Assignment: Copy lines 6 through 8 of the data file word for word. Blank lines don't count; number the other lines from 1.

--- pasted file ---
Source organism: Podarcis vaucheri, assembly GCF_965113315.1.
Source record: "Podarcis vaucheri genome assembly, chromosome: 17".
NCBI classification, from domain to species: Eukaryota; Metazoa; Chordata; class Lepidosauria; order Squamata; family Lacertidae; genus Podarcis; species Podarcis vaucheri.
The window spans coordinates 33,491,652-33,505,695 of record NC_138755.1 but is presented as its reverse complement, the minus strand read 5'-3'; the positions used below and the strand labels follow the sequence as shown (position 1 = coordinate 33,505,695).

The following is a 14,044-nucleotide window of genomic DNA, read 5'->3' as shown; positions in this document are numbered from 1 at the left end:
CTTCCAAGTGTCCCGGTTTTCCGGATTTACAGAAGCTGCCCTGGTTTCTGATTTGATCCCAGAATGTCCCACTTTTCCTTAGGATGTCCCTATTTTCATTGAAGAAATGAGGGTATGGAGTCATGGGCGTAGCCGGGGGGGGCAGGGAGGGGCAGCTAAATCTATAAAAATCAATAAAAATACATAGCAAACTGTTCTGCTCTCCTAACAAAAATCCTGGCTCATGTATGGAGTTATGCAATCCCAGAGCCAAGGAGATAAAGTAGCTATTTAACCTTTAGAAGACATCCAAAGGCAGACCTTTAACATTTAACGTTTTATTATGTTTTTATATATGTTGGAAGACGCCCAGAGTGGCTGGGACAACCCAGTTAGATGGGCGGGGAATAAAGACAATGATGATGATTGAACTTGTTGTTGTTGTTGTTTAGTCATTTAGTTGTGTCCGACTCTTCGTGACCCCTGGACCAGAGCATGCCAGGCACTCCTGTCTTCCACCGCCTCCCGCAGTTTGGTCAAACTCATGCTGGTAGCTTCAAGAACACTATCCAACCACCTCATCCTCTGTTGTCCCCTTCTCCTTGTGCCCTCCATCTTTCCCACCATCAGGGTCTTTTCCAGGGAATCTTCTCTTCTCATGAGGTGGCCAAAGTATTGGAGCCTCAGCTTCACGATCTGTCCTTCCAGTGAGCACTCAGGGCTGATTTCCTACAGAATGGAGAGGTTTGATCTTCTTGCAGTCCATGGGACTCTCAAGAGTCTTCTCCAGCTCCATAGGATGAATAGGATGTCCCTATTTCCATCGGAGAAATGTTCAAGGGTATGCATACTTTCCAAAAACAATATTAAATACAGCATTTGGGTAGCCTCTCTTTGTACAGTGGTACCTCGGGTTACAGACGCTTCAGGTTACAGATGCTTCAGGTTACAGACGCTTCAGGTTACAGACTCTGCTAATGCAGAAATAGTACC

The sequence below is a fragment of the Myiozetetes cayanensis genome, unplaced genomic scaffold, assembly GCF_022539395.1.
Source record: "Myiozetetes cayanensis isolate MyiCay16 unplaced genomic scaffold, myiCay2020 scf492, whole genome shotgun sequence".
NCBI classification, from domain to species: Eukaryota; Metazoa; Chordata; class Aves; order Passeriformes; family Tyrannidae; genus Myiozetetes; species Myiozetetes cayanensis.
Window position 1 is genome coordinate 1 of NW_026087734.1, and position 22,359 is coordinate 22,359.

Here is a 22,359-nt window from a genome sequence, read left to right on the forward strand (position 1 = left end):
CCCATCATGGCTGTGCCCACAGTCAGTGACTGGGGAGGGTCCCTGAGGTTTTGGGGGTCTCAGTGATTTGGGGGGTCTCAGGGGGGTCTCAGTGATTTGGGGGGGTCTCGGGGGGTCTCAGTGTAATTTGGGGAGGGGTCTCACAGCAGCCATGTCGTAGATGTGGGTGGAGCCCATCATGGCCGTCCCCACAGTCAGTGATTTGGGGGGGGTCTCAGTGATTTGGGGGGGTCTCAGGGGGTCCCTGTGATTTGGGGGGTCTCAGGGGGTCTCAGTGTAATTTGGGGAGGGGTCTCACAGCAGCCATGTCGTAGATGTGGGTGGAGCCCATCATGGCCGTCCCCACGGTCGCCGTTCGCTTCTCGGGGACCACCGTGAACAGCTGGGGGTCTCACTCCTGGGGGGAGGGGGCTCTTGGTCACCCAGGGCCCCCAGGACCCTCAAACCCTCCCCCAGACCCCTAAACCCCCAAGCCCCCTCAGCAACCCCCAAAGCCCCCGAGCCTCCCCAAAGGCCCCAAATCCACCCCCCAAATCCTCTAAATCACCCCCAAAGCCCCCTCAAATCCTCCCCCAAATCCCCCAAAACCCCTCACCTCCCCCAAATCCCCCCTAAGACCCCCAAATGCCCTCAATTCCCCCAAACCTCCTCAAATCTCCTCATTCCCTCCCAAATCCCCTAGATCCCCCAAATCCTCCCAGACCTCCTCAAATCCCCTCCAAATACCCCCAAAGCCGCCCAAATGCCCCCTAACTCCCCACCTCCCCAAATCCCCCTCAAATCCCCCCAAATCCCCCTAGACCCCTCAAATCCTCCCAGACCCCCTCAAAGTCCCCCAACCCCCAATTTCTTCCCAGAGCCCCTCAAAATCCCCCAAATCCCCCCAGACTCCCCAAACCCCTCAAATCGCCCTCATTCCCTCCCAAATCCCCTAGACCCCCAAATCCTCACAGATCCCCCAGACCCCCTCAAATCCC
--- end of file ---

CTTCCAAGTGTCCCGGTTTTCCGGATTTACAGAAGCTGCCCTGGTTTCTGATTTGATCCCAGAATGTCCCACTTTTCCTTAGGATGTCCCTATTTTCATTGAAGAAATGAGGGTATGGAGTCATGGGCGTAGCCGGGGGGGGCAGGGAGGGGCAGCTAAATCTATAAAAATCAATAAAAATACATAGCAAACTGTTCTGCTCTCCTAACAAAAATCCTGGCTCATGTATGGAGTTATGCAATCCCAGAGCCAAGGAGATAAAGTAGCTATTTAACCTTTAGAAGACATCCAAAGGCAGACCTTTAACATTTAACGTTTTATTATGTTTTTATATATGTTGGAAGACGCCCAGAGTGGCTGGGACAACCCAGTTAGATGGGCGGGGAATAAAGACAATGATGATGATTGAACTTGTTGTTGTTGTTGTTTAGTCATTTAGTTGTGTCCGACTCTTCGTGACCCCTGGACCAGAGCATGCCAGGCACTCCTGTCTTCCACCGCCTCCCGCAGTTTGGTCAAACTCATGCTGGTAGCTTCAAGAACACTATCCAACCACCTCATCCTCTGTTGTCCCCTTCTCCTTGTGCCCTCCATCTTTCCCACCATCAGGGTCTTTTCCAGGGAATCTTCTCTTCTCATGAGGTGGCCAAAGTATTGGAGCCTCAGCTTCACGATCTGTCCTTCCAGTGAGCACTCAGGGCTGATTTCCTACAGAATGGAGAGGTTTGATCTTCTTGCAGTCCATGGGACTCTCAAGAGTCTTCTCCAGCTCCATAGGATGAATAGGATGTCCCTATTTCCATCGGAGAAATGTTCAAGGGTATGCATACTTTCCAAAAACAATATTAAATACAGCATTTGGGTAGCCTCTCTTTGTACAGTGGTACCTCGGGTTACAGACGCTTCAGGTTACAGATGCTTCAGGTTACAGACGCTTCAGGTTACAGACTCTGCTAATGCAGAAATAGTACC

The sequence below is a fragment of the Myiozetetes cayanensis genome, unplaced genomic scaffold, assembly GCF_022539395.1.
Source record: "Myiozetetes cayanensis isolate MyiCay16 unplaced genomic scaffold, myiCay2020 scf492, whole genome shotgun sequence".